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From Game Manager to Game Changer: Alex Smith
- Updated: July 14, 2013
In 2005, Alex Smith was drafted with the 1st overall pick in the NFL draft to play quarterback for the San Francisco 49ers. 1st overall pick or not, for any quarterback to succeed in the NFL, you are going to need talent, a coach and a system that makes the most of that talent, and the right personnel. For the first five to six years of his career, one could say that everything that happened to the quarterback out of Utah was like a movie straight from Hollywood, a horror film. A consistently weak receiving corps and porous offensive lines were just some of the problems he faced. Going from a coach that didn’t trust him (Mike Nolan) to a coach who couldn’t keep his pants on (Mike Singletary), Alex Smith finally had a competent coach who not only believed in him, but put him in situations for him to succeed and succeed he did. Despite being 2 muffed punts away from a Super Bowl game and leading the NFL in completion percentage the following year, Smith got traded to the Kansas City Chiefs in the offseason. The current state of these Chiefs makes me believe that Alex Smith will not only be a solid, efficient QB in real life, but I’m going to surprise a lot of people and say that he is going to be a QB1 in 2013.
2013 is one of those years where the QB position is extremely deep, along with tight end. Running back and wide receivers on the other hand, are much scarcer. The problem is, after the first few rounds, it’s tough to say which RBs and WRs are going to have a good season. You’re drafting handcuffs, third down backs and secondary WRs, but every year, there are guys in this group that break out and reward investors. If you are able to wait on a QB, the more guys in this tier you are able to take in the middle to late rounds, and the higher the odds are that you select the guy that breaks out. If the QB that you select in the late rounds is able to put up top 10-12 numbers? Then you are almost guaranteed to win your season. Here’s why I think Smith deserves to be on every roster this upcoming season.
In Kansas City, Smith is going to have another coach that can best utilize his talents. During the two seasons that Smith played under Harbaugh, he averaged 7.6 yards per attempt but only 27 passes per game during this time span. Andy Reid’s pass happy offense on the other hand, averaged 35 passes per game throughout Reid’s entire tenure. If you combine this with Smith’s YPA and extrapolate it to a full 16 game season, it comes out to 4,250 passing yards, which would’ve had him in the top 10 last year. Smith may not be the best at throwing the long ball, but Reid knows this. Reid’s West Coast offense doesn’t rely much on deep throws, but rather short, safe ones that Smith excels at. The transition from Harbaugh’s offense to Reid’s will be seamless, and for someone who knows what it feels like to learn a brand new playbook every year, that is so important. If you throw in Smith’s X factor, his legs, he becomes even more valuable. He averaged over 11 yards per carry and had no fewer than 130 yards on the ground each year under Harbaugh. Do you remember that bootleg that came against the Saints in the Divisional round of the playoffs? The talent is there. The coach is there. All he needs are weapons around him to make the most of his situation. Speaking of which…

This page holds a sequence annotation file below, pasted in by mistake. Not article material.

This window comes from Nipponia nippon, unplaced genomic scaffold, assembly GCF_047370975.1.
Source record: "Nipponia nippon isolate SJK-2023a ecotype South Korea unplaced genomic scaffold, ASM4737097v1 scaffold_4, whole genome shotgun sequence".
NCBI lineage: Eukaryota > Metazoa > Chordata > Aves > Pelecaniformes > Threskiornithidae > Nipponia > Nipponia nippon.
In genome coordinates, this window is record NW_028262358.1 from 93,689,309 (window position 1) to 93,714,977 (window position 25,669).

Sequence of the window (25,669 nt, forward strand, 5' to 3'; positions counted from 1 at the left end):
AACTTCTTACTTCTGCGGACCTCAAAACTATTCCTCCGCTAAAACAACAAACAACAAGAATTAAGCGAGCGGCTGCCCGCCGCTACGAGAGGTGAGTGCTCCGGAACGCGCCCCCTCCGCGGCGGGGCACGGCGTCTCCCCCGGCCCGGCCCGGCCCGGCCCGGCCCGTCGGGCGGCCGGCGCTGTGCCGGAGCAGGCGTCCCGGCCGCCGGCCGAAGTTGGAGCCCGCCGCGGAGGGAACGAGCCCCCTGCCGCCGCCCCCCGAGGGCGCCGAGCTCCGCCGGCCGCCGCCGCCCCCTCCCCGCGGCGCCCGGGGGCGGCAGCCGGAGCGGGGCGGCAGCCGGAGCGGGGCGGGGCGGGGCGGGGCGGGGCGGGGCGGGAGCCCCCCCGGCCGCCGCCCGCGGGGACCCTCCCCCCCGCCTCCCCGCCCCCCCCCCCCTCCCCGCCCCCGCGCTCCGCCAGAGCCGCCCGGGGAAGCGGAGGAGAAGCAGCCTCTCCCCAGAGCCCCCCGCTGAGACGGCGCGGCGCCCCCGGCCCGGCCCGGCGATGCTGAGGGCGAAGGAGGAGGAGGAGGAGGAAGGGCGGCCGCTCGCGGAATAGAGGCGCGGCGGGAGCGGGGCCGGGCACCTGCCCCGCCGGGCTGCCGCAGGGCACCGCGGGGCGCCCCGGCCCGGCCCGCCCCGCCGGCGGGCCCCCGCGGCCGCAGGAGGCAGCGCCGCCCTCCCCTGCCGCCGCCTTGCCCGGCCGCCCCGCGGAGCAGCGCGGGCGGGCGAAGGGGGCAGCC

Offensively, an argument can be made that the weapons at Smith’s disposal are going to be more explosive and talented than what he had in San Francisco. In the backfield, Jamaal Charles is not only capable of running between the tackles, but also is an excellent pass catcher. If you throw in RB/WR specialist Dexter McCluster, you’ve got two of the most explosive pass catching running back duos in the league taking short dump offs from Smith. While his tight end will not be close to what he had on the Niners, Anthony Fasano and Tony Moeaki are both solid pass catchers that were on one too many sleeper TE lists a few years ago. Many experts smarter than me have pegged Dwayne Bowe as having a breakout season this year because he will be playing with the most talented QB he has ever had. This works both ways: Bowe is the number 1 receiver that Smith has NEVER had in his entire career. Smith’s leading receivers before Crabtree broke out in 2011? Arnaz Battle, pre-Denver Brandon Lloyd and Antonio Bryant. Yikes. With a solid offensive line that added Eric Fisher this past draft, all the pieces are in place for Smith’s breakout year.
Talent, coaching, and a supporting cast. These are things that all the elite quarterbacks have. While I’m not saying that Smith is going to be better than guys like Peyton Manning, Drew Brees or Cam Newton, he has a good chance of putting up QB1 numbers. Smith is poised to make a tremendous impact both for the Chiefs and for your own fake football team. Smith’s ADP is currently in the 200’s, so he literally can be had for nothing. We’re all antsy for the season to start, so while it seems a little strange to make a prediction of what will happen at the end of the season, I’ll do it anyways. When we look back upon the drafts and waiver wire pick-ups, Alex Smith is going to be the first name on the list again, but this time, on the list of biggest surprises of 2013.